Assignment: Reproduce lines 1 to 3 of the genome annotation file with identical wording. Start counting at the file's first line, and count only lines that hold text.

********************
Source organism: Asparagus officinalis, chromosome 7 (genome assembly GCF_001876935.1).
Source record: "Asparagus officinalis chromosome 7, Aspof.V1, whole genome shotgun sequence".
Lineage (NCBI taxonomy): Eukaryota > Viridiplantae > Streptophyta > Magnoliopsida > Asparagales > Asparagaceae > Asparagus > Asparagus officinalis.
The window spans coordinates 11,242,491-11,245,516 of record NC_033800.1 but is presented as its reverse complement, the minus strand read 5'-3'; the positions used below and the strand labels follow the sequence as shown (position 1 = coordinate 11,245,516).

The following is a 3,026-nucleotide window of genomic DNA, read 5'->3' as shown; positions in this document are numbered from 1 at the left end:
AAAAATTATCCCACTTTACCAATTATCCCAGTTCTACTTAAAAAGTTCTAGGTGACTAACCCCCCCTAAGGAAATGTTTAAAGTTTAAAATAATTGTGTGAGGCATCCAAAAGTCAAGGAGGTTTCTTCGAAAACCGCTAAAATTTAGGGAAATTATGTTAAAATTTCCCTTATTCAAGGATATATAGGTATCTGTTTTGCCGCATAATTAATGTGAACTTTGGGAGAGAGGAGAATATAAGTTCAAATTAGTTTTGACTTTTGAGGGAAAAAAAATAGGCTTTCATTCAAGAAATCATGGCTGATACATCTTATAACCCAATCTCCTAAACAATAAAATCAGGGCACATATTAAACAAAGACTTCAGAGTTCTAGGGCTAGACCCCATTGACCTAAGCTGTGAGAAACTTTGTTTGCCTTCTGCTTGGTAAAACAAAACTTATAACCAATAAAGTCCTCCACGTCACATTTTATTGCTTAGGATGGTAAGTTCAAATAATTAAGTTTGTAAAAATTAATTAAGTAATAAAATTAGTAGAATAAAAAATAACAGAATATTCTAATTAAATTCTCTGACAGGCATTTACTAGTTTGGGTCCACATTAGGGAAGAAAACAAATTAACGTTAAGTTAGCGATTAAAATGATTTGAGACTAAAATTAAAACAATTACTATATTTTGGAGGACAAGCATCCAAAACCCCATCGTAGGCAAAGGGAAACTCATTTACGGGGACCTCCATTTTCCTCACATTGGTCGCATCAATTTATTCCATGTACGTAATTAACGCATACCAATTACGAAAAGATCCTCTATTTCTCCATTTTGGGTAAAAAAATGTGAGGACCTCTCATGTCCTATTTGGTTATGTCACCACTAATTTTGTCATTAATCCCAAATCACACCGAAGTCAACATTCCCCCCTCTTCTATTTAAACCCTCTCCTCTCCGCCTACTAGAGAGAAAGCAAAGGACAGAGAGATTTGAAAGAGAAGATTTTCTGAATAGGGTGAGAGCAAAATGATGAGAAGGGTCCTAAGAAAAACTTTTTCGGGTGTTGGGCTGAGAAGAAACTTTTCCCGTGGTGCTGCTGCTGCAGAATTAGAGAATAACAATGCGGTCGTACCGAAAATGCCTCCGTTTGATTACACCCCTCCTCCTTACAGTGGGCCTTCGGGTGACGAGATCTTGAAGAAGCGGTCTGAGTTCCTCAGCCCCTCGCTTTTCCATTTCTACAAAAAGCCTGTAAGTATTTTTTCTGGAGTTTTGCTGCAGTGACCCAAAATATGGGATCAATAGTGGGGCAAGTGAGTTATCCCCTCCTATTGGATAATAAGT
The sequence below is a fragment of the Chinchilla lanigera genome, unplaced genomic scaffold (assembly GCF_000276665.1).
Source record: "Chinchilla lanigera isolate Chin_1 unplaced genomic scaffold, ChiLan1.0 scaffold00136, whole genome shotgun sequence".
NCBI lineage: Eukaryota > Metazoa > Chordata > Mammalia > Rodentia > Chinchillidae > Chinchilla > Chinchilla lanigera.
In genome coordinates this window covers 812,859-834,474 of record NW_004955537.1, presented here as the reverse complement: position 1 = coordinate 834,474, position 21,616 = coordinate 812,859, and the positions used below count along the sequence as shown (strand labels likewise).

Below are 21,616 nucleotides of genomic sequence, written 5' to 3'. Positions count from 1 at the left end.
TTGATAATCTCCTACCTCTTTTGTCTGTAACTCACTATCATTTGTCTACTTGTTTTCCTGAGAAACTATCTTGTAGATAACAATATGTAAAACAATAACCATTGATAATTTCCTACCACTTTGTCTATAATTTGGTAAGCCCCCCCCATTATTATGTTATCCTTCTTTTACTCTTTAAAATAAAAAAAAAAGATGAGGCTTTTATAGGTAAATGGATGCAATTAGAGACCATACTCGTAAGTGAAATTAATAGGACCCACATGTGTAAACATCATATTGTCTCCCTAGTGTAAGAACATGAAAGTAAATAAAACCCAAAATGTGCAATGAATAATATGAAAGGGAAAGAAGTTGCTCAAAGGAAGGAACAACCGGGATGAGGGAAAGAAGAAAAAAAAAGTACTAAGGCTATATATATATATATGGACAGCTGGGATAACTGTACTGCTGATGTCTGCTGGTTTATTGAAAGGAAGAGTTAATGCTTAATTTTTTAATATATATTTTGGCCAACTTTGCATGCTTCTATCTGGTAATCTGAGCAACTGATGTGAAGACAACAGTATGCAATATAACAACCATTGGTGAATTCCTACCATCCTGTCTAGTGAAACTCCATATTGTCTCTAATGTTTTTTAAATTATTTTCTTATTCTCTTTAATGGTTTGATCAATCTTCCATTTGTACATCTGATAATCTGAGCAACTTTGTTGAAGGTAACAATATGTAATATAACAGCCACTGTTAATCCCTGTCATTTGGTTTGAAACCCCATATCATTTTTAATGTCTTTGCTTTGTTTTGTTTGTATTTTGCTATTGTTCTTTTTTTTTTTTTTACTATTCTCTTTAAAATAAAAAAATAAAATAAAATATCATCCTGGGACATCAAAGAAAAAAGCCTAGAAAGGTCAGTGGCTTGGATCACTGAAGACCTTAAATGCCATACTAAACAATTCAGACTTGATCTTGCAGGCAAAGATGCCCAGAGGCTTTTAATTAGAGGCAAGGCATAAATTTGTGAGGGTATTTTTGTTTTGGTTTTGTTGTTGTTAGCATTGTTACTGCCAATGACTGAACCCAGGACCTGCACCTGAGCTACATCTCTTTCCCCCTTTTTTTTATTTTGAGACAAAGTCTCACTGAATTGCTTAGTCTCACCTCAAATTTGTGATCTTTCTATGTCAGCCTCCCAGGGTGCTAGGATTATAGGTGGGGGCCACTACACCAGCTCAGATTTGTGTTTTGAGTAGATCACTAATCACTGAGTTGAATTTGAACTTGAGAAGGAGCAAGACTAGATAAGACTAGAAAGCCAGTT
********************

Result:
Source organism: Asparagus officinalis, chromosome 7 (genome assembly GCF_001876935.1).
Source record: "Asparagus officinalis chromosome 7, Aspof.V1, whole genome shotgun sequence".
Lineage (NCBI taxonomy): Eukaryota > Viridiplantae > Streptophyta > Magnoliopsida > Asparagales > Asparagaceae > Asparagus > Asparagus officinalis.